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Study shows genetic damage to Vietnam War vets

Study shows genetic damage to Vietnam War vets

A significant level of genetic damage to the DNA of Vietnam War veterans exposed to Agent Orange poison has been found in a study by Massey molecular scientists.

The analysis of 25 veterans was conducted by Masters student Louise Edwards under the supervision of Dr Al Rowland, and the results of a genetic analysis are now in the hands of the veterans.

Ms Edwards and Dr Rowland from the Institute of Molecular Biosciences studied the rate of “sister chromatid exchange” in the cells – a test which analyses the way chromosomes self-replicate. A comparatively higher level of sister chromatid exchange identified in the study indicates genetic damage.

Dr Rowland says the sample is statistically small, but is significant in that it shows the group, who were exposed to a harmful environmental agent, have incurred genetic damage. The chromosomal reproduction of the 25 veterans was compared with a control group of 25 former servicemen who did not serve in Vietnam. Dr Rowland says the factors of smoking, alcohol consumption and the use of medical x-rays were taken into account when comparing the DNA of the two groups.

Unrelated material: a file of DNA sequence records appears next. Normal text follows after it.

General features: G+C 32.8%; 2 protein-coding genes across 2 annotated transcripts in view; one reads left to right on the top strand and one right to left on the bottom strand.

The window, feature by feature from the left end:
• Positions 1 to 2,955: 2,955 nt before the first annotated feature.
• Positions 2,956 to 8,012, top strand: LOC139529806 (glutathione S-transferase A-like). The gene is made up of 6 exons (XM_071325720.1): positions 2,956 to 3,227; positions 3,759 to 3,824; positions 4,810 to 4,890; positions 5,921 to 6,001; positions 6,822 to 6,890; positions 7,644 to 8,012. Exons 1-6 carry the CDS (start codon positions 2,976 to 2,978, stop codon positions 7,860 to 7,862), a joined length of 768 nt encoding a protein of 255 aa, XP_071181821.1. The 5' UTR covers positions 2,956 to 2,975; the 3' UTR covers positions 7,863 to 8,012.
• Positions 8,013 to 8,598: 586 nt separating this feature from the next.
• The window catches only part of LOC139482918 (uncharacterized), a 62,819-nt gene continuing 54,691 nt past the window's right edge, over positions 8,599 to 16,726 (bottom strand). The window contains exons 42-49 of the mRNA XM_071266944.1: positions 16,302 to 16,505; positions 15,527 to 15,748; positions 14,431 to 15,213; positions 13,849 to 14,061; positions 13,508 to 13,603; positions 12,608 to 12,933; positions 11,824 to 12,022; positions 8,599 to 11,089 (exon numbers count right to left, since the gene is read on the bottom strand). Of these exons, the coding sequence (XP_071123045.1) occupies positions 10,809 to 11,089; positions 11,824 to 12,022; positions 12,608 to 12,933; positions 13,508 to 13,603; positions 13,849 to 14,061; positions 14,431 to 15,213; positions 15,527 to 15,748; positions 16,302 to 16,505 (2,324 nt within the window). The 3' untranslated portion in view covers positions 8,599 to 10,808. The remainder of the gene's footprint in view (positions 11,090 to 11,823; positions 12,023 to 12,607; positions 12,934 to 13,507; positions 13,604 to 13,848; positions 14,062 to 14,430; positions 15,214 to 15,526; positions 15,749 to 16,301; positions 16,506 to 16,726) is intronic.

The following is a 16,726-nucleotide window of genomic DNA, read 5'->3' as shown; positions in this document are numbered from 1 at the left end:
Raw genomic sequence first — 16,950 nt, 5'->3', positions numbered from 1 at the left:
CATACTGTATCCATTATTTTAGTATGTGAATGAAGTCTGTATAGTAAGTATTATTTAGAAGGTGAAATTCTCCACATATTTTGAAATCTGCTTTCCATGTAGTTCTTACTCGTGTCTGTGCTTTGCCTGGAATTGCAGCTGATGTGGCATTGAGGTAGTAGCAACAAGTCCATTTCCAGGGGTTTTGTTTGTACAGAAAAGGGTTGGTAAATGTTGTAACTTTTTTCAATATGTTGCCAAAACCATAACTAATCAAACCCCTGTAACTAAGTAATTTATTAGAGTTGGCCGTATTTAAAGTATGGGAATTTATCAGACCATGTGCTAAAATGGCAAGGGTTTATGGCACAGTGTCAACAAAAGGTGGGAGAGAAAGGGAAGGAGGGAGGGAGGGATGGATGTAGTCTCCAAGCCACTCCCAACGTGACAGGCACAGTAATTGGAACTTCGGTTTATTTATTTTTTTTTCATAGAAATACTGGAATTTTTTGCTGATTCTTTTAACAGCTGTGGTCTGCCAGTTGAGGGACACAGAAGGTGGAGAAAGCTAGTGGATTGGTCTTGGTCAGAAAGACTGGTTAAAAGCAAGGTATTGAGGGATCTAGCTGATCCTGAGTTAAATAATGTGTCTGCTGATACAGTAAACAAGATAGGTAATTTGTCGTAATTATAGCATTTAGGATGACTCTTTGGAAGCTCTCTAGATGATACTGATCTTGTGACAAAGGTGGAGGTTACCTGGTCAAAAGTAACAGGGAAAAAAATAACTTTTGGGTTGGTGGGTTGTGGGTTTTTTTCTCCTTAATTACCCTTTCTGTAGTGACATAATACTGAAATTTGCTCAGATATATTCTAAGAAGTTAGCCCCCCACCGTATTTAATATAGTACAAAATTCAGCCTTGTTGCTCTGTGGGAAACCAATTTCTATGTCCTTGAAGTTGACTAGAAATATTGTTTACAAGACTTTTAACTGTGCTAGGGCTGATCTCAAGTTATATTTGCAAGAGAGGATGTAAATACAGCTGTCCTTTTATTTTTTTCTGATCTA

In April this year the Nuclear Test Veterans Association released the results of a similar study conducted by Dr Rowland. It involved the analysis of the DNA of Navy veterans exposed to nuclear radiation during Operation Grapple in 1957 and 1958 where nuclear bombs were detonated at Christmas Island and in the Malden Islands in Kiribati. A significant level of genetic damage was found in a series of five analyses to determine factors such as the amount of translocation in chromosomes, the efficiency of DNA repairs, and the level of DNA degradation.

ENDS

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